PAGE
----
After some mediocre weather the forecast was set for a short weather window with a stormy deterioration in the late afternoon. Valentine and I headed up the first lift of the Grand Montets with an open mind, but with the hope of climbing the Charlet route on Mont Dolent to then ski the South face back into Italy. Mont Dolent is often a somewhat neglected as the summit is either a long way or tricky from any access point. It is however a rather shapely peak that forms the border of France, Italy and Switerland. It was a slightly ambitious plan considering the weather window, but easily possible in good conditions.
I didn’t know Valentine particularly well. I had however made the tacit assumption that she would either be fine with the idea, or suggest a better one. We had met through SkiMo racing, first in Andorra, then at the Pierra Menta and Tour du Rutor.
The North Face of Mont Dolent, very foreshortened, showing the variation couloirs of the Charlet route.
Despite a starting from the earliest lift (8:30) it was already 10:30 by the time we reached the bottom of the route. As we approached it became pretty evident that like most others in the Mont Blanc massif at the moment, the routes around here were pretty dry. Valentine sensibly asked whether we should bother climbing with the skis as and descending the other side now looked unlikely. However I thought there was still a chance so we took them anyway.
We crossed the rimaye to the left and I followed my nose up the easiest looking terrain close to the rock on the left… I hadn’t actually brought the topo so didn’t realise that this was a slightly harder variation. The Charlet was slightly out of view round a spur to the right. It started off as a nice snow plod as I had hoped, and I was quite pleased up until that point to have just brought a pair of flat spiked walking crampons. (What was I thinking!!)
I had run a few easier pitches together climbing simul and then took a belay. Not knowing how Valentine climbing I asked vaguely whether I should carry on. She looked at me intently and said something like “Tu as peur de ce que je suis capable de faire?!”… i.e. are you worried about what I can do? err, no… I looked sheepishly at her and handed the gear over…!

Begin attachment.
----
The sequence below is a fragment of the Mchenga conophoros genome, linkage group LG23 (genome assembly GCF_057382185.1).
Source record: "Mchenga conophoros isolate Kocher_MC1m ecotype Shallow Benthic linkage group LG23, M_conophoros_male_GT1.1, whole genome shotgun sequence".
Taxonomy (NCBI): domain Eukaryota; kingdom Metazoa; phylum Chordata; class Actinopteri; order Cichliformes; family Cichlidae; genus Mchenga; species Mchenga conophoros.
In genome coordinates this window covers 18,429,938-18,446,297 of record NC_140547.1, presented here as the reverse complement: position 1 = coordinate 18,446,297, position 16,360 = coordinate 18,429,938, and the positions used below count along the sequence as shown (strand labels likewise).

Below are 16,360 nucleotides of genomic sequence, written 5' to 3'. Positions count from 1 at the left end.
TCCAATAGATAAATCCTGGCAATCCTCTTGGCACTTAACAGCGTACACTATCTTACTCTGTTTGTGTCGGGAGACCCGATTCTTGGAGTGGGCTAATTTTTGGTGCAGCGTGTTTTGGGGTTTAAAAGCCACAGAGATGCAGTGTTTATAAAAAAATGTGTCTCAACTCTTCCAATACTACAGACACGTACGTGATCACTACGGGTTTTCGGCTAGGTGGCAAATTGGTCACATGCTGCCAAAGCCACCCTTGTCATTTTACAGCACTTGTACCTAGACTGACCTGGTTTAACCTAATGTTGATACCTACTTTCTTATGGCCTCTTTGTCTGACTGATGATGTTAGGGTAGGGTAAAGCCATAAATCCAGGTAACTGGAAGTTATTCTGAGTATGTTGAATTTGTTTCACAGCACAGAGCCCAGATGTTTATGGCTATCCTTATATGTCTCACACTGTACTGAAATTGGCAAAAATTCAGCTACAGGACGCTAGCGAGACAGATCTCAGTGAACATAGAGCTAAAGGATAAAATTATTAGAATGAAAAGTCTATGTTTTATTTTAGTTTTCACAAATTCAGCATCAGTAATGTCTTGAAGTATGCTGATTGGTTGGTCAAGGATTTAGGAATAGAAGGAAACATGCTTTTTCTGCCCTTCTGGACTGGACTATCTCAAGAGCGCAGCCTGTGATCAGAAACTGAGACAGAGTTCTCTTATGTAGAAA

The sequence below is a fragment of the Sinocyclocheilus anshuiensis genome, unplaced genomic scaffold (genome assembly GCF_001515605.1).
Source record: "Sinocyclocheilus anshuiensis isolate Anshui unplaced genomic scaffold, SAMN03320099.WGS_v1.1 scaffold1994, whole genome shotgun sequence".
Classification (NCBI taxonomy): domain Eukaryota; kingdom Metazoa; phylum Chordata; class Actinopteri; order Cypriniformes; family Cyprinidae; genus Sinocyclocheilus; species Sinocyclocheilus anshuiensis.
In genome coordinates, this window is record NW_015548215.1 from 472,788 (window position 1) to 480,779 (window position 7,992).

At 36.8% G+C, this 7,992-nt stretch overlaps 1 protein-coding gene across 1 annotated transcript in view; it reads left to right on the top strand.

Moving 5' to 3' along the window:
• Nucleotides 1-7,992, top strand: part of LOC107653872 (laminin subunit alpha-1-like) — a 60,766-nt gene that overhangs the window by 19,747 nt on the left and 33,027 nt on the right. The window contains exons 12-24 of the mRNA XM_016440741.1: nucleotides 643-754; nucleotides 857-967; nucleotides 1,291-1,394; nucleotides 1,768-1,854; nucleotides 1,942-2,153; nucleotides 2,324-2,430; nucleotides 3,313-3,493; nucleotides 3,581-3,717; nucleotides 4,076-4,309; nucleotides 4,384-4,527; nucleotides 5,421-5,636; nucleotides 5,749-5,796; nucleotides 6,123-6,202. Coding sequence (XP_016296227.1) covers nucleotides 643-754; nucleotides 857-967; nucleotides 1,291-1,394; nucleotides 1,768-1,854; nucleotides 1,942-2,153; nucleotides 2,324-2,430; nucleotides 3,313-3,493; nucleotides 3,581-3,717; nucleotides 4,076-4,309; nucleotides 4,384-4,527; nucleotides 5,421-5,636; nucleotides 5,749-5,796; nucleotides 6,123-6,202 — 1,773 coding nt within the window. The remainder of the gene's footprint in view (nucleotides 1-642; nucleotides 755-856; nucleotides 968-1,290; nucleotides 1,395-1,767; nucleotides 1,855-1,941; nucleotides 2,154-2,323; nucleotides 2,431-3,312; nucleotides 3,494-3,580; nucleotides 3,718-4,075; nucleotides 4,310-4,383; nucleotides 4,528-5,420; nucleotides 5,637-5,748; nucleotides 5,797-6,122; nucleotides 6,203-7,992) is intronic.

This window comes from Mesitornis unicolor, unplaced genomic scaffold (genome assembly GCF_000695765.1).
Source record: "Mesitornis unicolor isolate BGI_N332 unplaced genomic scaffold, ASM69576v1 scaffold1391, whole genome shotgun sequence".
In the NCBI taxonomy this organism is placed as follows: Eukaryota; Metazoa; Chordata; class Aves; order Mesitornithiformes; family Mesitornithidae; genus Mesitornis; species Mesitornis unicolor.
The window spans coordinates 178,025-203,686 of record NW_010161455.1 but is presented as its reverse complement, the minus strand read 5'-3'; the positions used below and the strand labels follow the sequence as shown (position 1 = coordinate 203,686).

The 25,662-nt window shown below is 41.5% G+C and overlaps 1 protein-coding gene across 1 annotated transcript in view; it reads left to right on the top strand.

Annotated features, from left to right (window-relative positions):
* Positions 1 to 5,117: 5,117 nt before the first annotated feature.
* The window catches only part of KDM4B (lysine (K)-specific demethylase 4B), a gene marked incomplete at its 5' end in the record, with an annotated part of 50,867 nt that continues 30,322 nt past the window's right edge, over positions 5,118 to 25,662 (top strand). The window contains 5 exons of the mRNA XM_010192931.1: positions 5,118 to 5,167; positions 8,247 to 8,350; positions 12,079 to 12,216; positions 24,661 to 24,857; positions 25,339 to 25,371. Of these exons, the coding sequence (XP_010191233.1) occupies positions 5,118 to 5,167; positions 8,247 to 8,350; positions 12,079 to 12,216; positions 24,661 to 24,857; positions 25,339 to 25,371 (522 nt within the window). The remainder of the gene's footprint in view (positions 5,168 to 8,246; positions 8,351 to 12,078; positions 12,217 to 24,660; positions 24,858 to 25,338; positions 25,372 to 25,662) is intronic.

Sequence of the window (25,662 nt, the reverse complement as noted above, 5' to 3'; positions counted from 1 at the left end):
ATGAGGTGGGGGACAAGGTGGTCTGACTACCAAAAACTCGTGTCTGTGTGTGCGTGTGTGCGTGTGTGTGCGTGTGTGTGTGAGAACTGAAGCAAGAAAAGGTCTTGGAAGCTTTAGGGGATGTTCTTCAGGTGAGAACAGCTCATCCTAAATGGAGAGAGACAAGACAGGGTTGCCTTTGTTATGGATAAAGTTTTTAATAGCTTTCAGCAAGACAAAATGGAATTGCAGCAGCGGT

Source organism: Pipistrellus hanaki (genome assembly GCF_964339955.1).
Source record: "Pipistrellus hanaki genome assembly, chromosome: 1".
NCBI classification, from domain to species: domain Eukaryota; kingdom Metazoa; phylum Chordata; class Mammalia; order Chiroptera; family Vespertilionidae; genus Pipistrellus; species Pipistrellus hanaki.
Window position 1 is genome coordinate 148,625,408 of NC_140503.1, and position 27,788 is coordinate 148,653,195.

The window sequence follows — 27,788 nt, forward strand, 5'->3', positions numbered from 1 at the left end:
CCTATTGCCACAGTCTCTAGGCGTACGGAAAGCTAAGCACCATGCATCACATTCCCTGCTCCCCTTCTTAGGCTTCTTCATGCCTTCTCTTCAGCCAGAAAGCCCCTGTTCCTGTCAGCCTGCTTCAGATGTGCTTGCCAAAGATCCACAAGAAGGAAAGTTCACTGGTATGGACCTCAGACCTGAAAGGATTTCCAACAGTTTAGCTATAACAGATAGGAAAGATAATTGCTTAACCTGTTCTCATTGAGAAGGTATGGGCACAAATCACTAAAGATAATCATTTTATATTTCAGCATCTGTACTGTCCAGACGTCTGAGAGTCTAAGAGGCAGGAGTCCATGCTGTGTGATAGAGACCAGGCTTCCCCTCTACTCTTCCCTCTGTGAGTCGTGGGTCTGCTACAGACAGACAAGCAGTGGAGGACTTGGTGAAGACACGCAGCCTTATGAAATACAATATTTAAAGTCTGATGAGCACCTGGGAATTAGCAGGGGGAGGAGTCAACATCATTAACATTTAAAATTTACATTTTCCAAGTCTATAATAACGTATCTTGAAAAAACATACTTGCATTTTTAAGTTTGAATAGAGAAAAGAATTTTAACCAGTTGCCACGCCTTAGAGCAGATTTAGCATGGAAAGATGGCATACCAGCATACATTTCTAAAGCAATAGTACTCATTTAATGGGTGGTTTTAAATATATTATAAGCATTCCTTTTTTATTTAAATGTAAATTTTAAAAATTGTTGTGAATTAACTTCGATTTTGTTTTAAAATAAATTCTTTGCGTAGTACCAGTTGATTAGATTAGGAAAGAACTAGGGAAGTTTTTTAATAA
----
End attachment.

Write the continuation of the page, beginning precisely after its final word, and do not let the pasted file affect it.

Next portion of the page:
Pretty soon the route kicks up into a series of icy runnels and grooves which provided fun and interesting climbing. Albeit with thin and brittle old ice at the moment so rather poorly protected!
There are a series of piton anchors in place to rappel from so pitch on pitch the route isn’t particularly committing. Despite not being particularly hard, it was delicate and pretty slow going. In these conditions we should have got the hint and left the skis at one of the anchors… instead we carried on with them rattling off the rocks!
By about 2pm we had got up much of the steeper ground, but clouds were already beginning to gather slowly to the west. It was obvious from here that we were on a left hand variation of the Charlet route (called Couloir Variations in the guidebook), which continued out left to the ridgeline.
The main Charlet route carried straight on, but despite an easier angle, was largely devoid of ice and on compact granite slabs! Valentine suggested we think about turning around and starting to rappel. I was pretty keen just to get out left onto the ridge and see the top of the variation route. We carried on up a few pitches moving together and then called it a day.
It seemed that from the point that we reached just before the North ridge, the summit could be obtained fairly easily along the ridge. Nevertheless clouds were gathering quickly now and it was certainly time to head back down rather than get caught in a storm. When we reached the glacier and got skis back on the clouds had enclosed the whole basin and we skied down following our tracks back through the mist. The snow was wet and slow going, and as we dropped down it began to snow in big wet flakes, then sleet.
We hit the pistes and charged down to the Lognon / mid station, but our chips were up as the first thunder claps broke overhead. Within minutes we were in a torrential downpour, waterskiing down what remained of the Pierre a Ric (Grand Montets home run), rattling over slush, pebbles and muddy snow, then eventually walking back like drowned rats to the car! I quite enjoyed the soaking, as it was warm and we were well off the mountain… nevertheless if we had turned around where Valentine suggested I doubt we would have gotten wet… Sorry!